To assess CD11c+ brain DC and CD11c−/CD11b+ BMNC for their capacities to stimulate an alloreactive T cell response, cells coisolated from encephalitic brain were used in MLR. Titrated numbers of both APC types were cocultured, each with a fixed number of allogeneic T cells. Fig. 6,A shows that DC derived from inflamed brain were potent stimulators, already inducing T cell proliferation at a ratio of 1 cell per 100 T cells. CD11c−/CD11b+ inflammatory BMNC proved about 4-fold less efficient. Similarly, CD11c+ cells from normal adult BMNC were significantly superior in T cell stimulation (p < 0.05) compared with residual CD11c−/CD11b+ brain cells (Fig. 6 B), thus indicating that potent stimulator cells were enriched. The level of T cell response induced by brain DC was comparable to that induced by spleen DC as reference stimulator cells and is consistent with previous studies that suggest that brain microglia comprise cells active in allo-MLR (26, 27).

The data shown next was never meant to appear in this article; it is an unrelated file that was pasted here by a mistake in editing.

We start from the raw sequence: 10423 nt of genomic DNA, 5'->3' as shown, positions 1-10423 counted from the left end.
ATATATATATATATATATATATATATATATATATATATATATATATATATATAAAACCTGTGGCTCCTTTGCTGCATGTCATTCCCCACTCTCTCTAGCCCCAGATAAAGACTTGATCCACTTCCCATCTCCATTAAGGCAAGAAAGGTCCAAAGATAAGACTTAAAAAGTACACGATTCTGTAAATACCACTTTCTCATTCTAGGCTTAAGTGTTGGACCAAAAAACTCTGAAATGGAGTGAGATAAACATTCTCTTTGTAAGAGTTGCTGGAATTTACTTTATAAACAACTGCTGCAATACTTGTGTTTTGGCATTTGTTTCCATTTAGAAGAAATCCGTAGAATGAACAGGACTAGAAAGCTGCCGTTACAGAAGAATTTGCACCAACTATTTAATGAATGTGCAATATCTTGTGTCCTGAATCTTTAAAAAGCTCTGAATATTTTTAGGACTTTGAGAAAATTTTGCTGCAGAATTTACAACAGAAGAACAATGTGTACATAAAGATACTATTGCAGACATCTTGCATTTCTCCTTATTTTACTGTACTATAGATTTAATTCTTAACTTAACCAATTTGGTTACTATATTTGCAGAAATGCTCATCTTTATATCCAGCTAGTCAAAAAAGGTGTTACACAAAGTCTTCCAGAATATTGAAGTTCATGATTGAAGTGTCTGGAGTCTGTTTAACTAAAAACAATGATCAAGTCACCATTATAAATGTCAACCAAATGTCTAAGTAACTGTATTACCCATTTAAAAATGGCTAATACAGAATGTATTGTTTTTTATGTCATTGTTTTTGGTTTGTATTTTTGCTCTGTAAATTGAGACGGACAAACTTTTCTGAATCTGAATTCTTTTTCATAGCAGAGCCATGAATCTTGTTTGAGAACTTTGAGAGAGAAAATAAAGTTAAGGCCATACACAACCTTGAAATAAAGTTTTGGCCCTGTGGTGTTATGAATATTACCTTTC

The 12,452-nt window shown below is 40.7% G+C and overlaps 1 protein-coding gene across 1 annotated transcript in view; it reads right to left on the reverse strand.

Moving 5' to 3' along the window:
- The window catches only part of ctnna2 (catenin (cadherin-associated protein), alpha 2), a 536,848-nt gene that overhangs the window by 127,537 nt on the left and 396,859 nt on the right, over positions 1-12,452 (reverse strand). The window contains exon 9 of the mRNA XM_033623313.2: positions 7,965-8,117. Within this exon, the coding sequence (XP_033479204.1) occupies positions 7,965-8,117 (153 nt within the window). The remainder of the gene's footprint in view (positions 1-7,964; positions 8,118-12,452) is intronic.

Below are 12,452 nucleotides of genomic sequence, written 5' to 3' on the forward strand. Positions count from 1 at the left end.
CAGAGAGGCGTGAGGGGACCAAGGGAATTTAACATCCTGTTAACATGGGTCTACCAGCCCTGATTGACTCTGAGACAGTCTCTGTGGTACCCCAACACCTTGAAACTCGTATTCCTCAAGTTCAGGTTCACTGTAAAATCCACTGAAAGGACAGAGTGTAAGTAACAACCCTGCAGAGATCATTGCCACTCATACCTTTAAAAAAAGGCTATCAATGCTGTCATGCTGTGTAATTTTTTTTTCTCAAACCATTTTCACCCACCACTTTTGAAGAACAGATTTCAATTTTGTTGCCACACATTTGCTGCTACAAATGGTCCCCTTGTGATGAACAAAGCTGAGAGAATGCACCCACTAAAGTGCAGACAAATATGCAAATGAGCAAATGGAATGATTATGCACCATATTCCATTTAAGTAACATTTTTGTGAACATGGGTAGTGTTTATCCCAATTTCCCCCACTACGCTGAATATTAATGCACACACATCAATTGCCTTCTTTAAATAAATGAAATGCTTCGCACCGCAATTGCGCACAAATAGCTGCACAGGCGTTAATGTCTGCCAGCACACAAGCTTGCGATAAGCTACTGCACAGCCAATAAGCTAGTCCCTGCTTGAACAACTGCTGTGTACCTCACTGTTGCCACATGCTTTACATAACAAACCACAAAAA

During CNS inflammation, brain APC can encounter naive T cells that extravasate into the parenchyma (8). To address the question of how naive T cells are primed by brain DC and other microglia/brain macrophages, cells isolated from BALB/c mice suffering from TE were used to stimulate CD4+/CD62Lhigh T cells from OVA TCR transgenic mice in the presence of OVA323–339 peptide. T cell activation was strictly dependent on the presence of peptide. T cell expansion during the 6-day primary stimulation culture confirmed the superior capacity of brain DC to trigger naive T cell proliferation (data not shown). The cytokine secretion pattern of OVA TCR transgenic T cells primed with brain DC or CD11c− microglia/brain macrophages was determined after secondary stimulation with anti-CD3ε. T cells primed with brain DC as well as those primed with CD11c−/CD11b+ BMNC secreted high levels of IFN-γ and IL-2, minimal amounts of IL-4, and no IL-10 (Fig. 7). Taking into account that brain DC are superior in stimulating naive T cell proliferation, they can be considered the principal inducers of Th1 responses in inflamed CNS tissue.